Frances Riland was suffering from tumours or swelling of the hands and feet which Hall attributed to taking cold during her menstruation. The first treatment was to deal with the disturbance of the humours by the administration of a purgative and by bleeding. When she relapsed after twenty days, Hall prescribed a purge of laurel. The patient’s hands and feet were rubbed with Unguentum Martiatum or Soldier’s ointment mixed with turpentine and oil of earthworms.

Plant of the month

Morus Nigra (Black Mulberry tree)
Its fruit is dropping, spattering, bloody stains on the lawn’s beige, pale background.

New Place; black mulberry fruit

‘Be kind and courteous to this gentleman. Hop in his walks and gambol in his eyes; feed him with apricots and dewberries, with purple grapes, green figs, and mulberries.’ A Midsummer Night’s Dream Act 3 Scene 1

Provenance: Brought to Britain by the Romans, they used the leaves to treat diseases of the mouth, trachea and lungs.
Location: Great Garden.
Season of interest: comes to leaf around May, whilst the harvesting of its bloody fruit lies between August and September.
Age: believed to be around 270yrs old.

Life at New Place: believed to have grown from a cutting taken from a tree that Shakespeare planted, the latter unfortunately felled in 1756 by the owner of New Place at the time, the Reverend Francis Gastrell. He became fed up with groupies of the Bard clamouring to see it. A local entrepreneur, Thomas Sharpe, bought the wood to fashion Shakespeare souvenirs but made the mistake of flooding the market – when the locals became suspicious, he was forced to swear to their authenticity.

Stratford-upon-Avon’s Shakepeare’s Distillery recently produced special edition bottles of New Place Mulberry Gin Liquer using the harvested fruits from our mulberry trees, the other planted by Dame Peggy Ashcroft in 1969.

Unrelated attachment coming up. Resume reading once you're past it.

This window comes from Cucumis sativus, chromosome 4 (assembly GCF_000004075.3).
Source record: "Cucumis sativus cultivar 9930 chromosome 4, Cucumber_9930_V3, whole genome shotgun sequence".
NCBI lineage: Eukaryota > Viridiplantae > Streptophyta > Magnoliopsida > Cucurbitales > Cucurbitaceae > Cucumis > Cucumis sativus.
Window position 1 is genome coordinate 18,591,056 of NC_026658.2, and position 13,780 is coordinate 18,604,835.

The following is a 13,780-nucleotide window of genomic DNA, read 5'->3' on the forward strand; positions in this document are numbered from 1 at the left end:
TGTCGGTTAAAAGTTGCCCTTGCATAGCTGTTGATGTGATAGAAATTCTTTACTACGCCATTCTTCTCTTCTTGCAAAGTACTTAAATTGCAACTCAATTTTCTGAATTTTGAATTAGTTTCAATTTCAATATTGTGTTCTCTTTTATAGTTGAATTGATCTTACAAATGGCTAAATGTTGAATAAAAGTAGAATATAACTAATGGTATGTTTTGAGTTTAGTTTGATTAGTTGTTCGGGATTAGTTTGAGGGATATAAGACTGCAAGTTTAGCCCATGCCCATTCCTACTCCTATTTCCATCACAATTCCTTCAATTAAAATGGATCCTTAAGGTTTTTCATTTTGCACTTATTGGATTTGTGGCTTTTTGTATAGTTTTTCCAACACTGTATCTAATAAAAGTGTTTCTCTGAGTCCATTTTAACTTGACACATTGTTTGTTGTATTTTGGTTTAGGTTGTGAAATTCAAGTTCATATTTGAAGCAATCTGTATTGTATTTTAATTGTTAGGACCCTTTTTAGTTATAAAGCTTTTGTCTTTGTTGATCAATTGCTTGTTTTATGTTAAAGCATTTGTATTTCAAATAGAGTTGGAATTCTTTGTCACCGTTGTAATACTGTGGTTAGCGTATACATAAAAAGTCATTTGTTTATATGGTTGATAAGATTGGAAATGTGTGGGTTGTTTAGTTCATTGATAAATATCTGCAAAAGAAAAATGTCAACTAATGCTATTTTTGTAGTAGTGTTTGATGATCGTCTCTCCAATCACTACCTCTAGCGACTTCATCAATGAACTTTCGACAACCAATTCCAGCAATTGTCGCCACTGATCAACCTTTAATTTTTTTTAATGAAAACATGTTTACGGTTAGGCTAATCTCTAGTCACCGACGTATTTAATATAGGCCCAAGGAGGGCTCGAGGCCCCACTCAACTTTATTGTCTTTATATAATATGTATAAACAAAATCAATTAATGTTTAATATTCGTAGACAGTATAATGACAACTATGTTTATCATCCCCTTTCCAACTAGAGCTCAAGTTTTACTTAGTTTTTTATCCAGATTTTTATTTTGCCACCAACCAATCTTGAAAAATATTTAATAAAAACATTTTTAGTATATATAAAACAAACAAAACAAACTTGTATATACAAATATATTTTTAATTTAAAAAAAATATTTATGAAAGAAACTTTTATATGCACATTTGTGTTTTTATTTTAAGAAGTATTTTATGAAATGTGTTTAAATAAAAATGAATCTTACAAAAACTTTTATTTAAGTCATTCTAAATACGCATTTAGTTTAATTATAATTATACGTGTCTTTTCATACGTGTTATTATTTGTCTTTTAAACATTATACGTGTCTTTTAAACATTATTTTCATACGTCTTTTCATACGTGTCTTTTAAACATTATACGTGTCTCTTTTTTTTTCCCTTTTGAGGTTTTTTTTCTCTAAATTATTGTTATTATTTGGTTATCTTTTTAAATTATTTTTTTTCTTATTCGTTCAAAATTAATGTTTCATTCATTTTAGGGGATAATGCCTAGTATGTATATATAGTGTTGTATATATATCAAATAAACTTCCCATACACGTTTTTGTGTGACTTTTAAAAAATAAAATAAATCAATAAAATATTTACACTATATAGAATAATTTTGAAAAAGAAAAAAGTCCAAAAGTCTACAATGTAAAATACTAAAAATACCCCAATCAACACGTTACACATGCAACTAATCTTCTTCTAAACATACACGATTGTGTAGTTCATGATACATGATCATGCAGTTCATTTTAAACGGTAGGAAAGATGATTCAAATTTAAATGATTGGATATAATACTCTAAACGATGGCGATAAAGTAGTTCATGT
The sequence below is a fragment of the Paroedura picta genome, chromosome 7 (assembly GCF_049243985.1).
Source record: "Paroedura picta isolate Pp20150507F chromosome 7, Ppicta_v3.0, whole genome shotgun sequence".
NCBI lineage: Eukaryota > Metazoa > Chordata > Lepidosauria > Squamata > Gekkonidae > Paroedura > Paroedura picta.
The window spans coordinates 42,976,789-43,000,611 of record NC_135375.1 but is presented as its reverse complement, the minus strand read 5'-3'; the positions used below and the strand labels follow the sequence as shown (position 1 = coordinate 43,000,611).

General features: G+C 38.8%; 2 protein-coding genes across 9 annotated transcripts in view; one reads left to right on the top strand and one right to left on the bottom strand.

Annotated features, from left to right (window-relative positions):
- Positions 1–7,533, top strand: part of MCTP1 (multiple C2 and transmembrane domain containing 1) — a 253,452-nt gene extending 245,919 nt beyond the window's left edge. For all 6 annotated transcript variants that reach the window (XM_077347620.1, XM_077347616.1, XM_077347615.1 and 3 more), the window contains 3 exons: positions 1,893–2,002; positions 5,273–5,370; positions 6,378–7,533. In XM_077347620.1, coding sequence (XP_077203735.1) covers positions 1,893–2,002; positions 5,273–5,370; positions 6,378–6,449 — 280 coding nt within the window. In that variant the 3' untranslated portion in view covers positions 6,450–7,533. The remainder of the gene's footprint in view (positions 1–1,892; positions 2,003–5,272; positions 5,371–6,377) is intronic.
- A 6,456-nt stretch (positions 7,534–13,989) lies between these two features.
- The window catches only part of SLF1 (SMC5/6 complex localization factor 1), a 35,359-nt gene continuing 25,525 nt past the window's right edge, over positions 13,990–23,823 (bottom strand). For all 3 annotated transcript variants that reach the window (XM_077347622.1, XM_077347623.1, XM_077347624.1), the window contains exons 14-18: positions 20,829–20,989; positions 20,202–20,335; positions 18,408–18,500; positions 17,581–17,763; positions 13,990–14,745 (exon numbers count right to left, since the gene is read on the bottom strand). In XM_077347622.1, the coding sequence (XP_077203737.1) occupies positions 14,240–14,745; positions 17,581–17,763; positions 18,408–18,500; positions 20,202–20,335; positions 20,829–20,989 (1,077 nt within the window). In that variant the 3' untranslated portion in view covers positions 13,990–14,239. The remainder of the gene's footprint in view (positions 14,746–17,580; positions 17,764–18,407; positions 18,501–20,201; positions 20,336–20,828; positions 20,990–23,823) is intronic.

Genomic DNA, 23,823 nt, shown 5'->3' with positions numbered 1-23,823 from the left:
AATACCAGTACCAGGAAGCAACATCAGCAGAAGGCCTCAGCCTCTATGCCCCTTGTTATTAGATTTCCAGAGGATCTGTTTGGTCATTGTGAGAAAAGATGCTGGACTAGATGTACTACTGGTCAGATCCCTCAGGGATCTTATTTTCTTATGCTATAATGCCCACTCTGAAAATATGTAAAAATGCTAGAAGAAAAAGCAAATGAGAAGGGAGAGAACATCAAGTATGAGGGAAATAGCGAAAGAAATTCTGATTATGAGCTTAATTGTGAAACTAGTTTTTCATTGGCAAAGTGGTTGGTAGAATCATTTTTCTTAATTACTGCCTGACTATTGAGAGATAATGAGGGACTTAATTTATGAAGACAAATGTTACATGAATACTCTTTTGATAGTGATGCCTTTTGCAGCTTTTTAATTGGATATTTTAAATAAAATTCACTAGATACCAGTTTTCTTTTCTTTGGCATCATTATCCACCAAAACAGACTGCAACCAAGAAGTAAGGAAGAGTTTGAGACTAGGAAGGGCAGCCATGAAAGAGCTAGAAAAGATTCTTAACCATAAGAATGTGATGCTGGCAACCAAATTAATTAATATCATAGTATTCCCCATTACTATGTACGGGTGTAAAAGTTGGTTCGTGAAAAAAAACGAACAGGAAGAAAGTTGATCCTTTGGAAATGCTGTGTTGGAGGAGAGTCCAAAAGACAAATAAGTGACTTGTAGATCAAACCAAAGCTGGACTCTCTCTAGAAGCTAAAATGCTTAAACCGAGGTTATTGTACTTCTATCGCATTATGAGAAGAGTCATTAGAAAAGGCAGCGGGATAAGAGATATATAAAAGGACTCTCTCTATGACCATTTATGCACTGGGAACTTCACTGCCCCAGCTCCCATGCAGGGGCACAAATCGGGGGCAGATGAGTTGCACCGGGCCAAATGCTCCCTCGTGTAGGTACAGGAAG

New Place volunteers often harvest a few bucket loads and make delicious mulberry jelly and jams.

In Tudor times: mulberry trees have royal associations dating back to Tudor times. In the 17th century the bark of their roots was used to expel tapeworm from the gut, but during Tudor times they were prized for their succulent berries. Shakespeare was familiar with the staining quality of ripe mulberries and mentions them in several plays. Coriolanus, for example, holds his head low ‘now humble as the ripest mulberry that will not hold the handling.’

But the greatest tale of mulberry woes surely must be awarded to King James I – he wanted to wrest the monolopy of silk-making from the French by cultivating mulberries – the sole food of silkworms. To bootstrap this ambitious project he imported around 100,000 saplings, mostly from France and the Low Countries (Flanders and Holland). He planted 10,000 saplings in his own four-acre mulberry garden situated to the north of present-day Buckingham Palace, tended by the King’s Mulberry Men. In 1609, in a push to establish mulberry plantations, he wrote letters to all his Sheriffs and Lord Lieutenants, offering them mulberry saplings ‘at the rate of three farthings a plant, or at six shillings the hundred containing five score plants.’ According to one estimate, about 104kg of mulberry leaves and 3000 silkworms are needed to make 1kg of silk.

Unfortunately the king’s project spectacularly failed reportedly due to him importing the ‘wrong’ mulberry tree, M. nigra – silkworms supposedly prefer to only eat the leaves of the white mulberry tree – M. alba. By the end of the 17th century most of the plantations had been grubbed out, leaving a few old trees scattered around the country. Fittingly, perhaps, the gardens of Buckingham Palace now house the National Mulberry Collection, although none of the trees are from the original James Ist plantation and, of the 35 taxa planted, nearly all are white mulberries. The oldest mulberry there is a black mulberry, grown from a cutting from the tree that the Reverend Gastrell hacked down in 1756.

It is often repeated that King James I project failed because he imported the ‘wrong’ tree. This is a contentious topic as silkworms also grow well on a diet of the thicker, black mulberry leaves, though granted they will produce coarser silk, and not as much quantity. James’ gardeners would have been well informed of the advantages and disadvantages of each mulberry species for sericulture and probably made an informed choice. They would have been aware that the Persians and Greeks had a flourishing silk industry, using the leaves of their native black mulberries, before the white mulberry was introduced to the areas around the Caspian Sea, Black Sea and Mediterranean in the 14th century.

It is more likely that the silkworms disliked Britain’s cold and damp climate. In 1608, a Frost Fair was held on the frozen River Thames – and again in several winters throughout the entire 17th century. Britain was in the throes of a Little Ice Age and the silkworms would have hated it – they will perish if fed on damp leaves and need to be kept warm as they grow.

All our best wishes for August from the Gardening Team at the Shakespeare Birthplace Trust